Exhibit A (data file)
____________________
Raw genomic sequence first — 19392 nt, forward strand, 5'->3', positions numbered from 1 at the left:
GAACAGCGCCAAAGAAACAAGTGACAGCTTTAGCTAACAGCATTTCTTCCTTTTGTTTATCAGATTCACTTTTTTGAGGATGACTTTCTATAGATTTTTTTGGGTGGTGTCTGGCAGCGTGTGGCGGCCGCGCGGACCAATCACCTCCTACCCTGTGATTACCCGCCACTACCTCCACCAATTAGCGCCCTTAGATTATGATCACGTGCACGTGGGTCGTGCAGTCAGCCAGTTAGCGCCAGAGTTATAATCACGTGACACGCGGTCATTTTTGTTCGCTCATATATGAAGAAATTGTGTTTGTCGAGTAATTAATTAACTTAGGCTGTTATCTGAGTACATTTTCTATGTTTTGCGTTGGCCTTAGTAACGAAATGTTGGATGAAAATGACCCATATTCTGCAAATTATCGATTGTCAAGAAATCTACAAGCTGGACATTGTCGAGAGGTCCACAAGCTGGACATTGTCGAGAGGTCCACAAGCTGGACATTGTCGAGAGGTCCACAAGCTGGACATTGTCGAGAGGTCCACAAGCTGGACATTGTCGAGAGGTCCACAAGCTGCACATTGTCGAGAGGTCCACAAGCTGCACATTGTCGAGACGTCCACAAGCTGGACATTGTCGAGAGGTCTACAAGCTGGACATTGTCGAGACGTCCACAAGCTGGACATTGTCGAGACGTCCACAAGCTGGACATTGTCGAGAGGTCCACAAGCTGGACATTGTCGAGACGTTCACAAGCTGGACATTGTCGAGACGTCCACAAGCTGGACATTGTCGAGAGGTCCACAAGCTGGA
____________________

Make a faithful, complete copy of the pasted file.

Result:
Raw genomic sequence first — 19392 nt, forward strand, 5'->3', positions numbered from 1 at the left:
GAACAGCGCCAAAGAAACAAGTGACAGCTTTAGCTAACAGCATTTCTTCCTTTTGTTTATCAGATTCACTTTTTTGAGGATGACTTTCTATAGATTTTTTTGGGTGGTGTCTGGCAGCGTGTGGCGGCCGCGCGGACCAATCACCTCCTACCCTGTGATTACCCGCCACTACCTCCACCAATTAGCGCCCTTAGATTATGATCACGTGCACGTGGGTCGTGCAGTCAGCCAGTTAGCGCCAGAGTTATAATCACGTGACACGCGGTCATTTTTGTTCGCTCATATATGAAGAAATTGTGTTTGTCGAGTAATTAATTAACTTAGGCTGTTATCTGAGTACATTTTCTATGTTTTGCGTTGGCCTTAGTAACGAAATGTTGGATGAAAATGACCCATATTCTGCAAATTATCGATTGTCAAGAAATCTACAAGCTGGACATTGTCGAGAGGTCCACAAGCTGGACATTGTCGAGAGGTCCACAAGCTGGACATTGTCGAGAGGTCCACAAGCTGGACATTGTCGAGAGGTCCACAAGCTGGACATTGTCGAGAGGTCCACAAGCTGCACATTGTCGAGAGGTCCACAAGCTGCACATTGTCGAGACGTCCACAAGCTGGACATTGTCGAGAGGTCTACAAGCTGGACATTGTCGAGACGTCCACAAGCTGGACATTGTCGAGACGTCCACAAGCTGGACATTGTCGAGAGGTCCACAAGCTGGACATTGTCGAGACGTTCACAAGCTGGACATTGTCGAGACGTCCACAAGCTGGACATTGTCGAGAGGTCCACAAGCTGGA